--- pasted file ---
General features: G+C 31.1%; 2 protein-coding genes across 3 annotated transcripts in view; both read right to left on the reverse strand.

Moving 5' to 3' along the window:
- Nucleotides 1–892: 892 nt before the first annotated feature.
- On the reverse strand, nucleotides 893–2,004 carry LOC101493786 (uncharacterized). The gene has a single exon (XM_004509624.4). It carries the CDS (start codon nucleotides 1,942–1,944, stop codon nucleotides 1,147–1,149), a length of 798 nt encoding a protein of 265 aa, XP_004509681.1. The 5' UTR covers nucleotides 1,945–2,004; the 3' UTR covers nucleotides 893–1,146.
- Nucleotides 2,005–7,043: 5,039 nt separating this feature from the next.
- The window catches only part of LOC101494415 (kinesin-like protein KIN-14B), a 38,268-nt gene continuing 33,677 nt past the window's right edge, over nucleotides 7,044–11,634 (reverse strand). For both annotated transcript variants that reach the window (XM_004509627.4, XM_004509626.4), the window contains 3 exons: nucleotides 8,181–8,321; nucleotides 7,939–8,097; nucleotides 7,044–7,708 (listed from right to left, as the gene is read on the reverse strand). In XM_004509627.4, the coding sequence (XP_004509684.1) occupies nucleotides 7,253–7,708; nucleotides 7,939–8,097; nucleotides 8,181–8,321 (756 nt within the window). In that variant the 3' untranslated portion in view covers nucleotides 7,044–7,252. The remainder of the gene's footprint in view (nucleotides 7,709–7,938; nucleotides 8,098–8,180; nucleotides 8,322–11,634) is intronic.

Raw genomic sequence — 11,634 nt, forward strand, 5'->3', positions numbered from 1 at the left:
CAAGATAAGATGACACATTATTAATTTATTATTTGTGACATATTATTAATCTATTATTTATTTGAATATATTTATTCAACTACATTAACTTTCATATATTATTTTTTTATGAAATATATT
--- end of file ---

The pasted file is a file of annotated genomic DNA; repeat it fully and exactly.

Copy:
General features: G+C 31.1%; 2 protein-coding genes across 3 annotated transcripts in view; both read right to left on the reverse strand.

Moving 5' to 3' along the window:
- Nucleotides 1–892: 892 nt before the first annotated feature.
- On the reverse strand, nucleotides 893–2,004 carry LOC101493786 (uncharacterized). The gene has a single exon (XM_004509624.4). It carries the CDS (start codon nucleotides 1,942–1,944, stop codon nucleotides 1,147–1,149), a length of 798 nt encoding a protein of 265 aa, XP_004509681.1. The 5' UTR covers nucleotides 1,945–2,004; the 3' UTR covers nucleotides 893–1,146.
- Nucleotides 2,005–7,043: 5,039 nt separating this feature from the next.
- The window catches only part of LOC101494415 (kinesin-like protein KIN-14B), a 38,268-nt gene continuing 33,677 nt past the window's right edge, over nucleotides 7,044–11,634 (reverse strand). For both annotated transcript variants that reach the window (XM_004509627.4, XM_004509626.4), the window contains 3 exons: nucleotides 8,181–8,321; nucleotides 7,939–8,097; nucleotides 7,044–7,708 (listed from right to left, as the gene is read on the reverse strand). In XM_004509627.4, the coding sequence (XP_004509684.1) occupies nucleotides 7,253–7,708; nucleotides 7,939–8,097; nucleotides 8,181–8,321 (756 nt within the window). In that variant the 3' untranslated portion in view covers nucleotides 7,044–7,252. The remainder of the gene's footprint in view (nucleotides 7,709–7,938; nucleotides 8,098–8,180; nucleotides 8,322–11,634) is intronic.

Raw genomic sequence — 11,634 nt, forward strand, 5'->3', positions numbered from 1 at the left:
CAAGATAAGATGACACATTATTAATTTATTATTTGTGACATATTATTAATCTATTATTTATTTGAATATATTTATTCAACTACATTAACTTTCATATATTATTTTTTTATGAAATATATT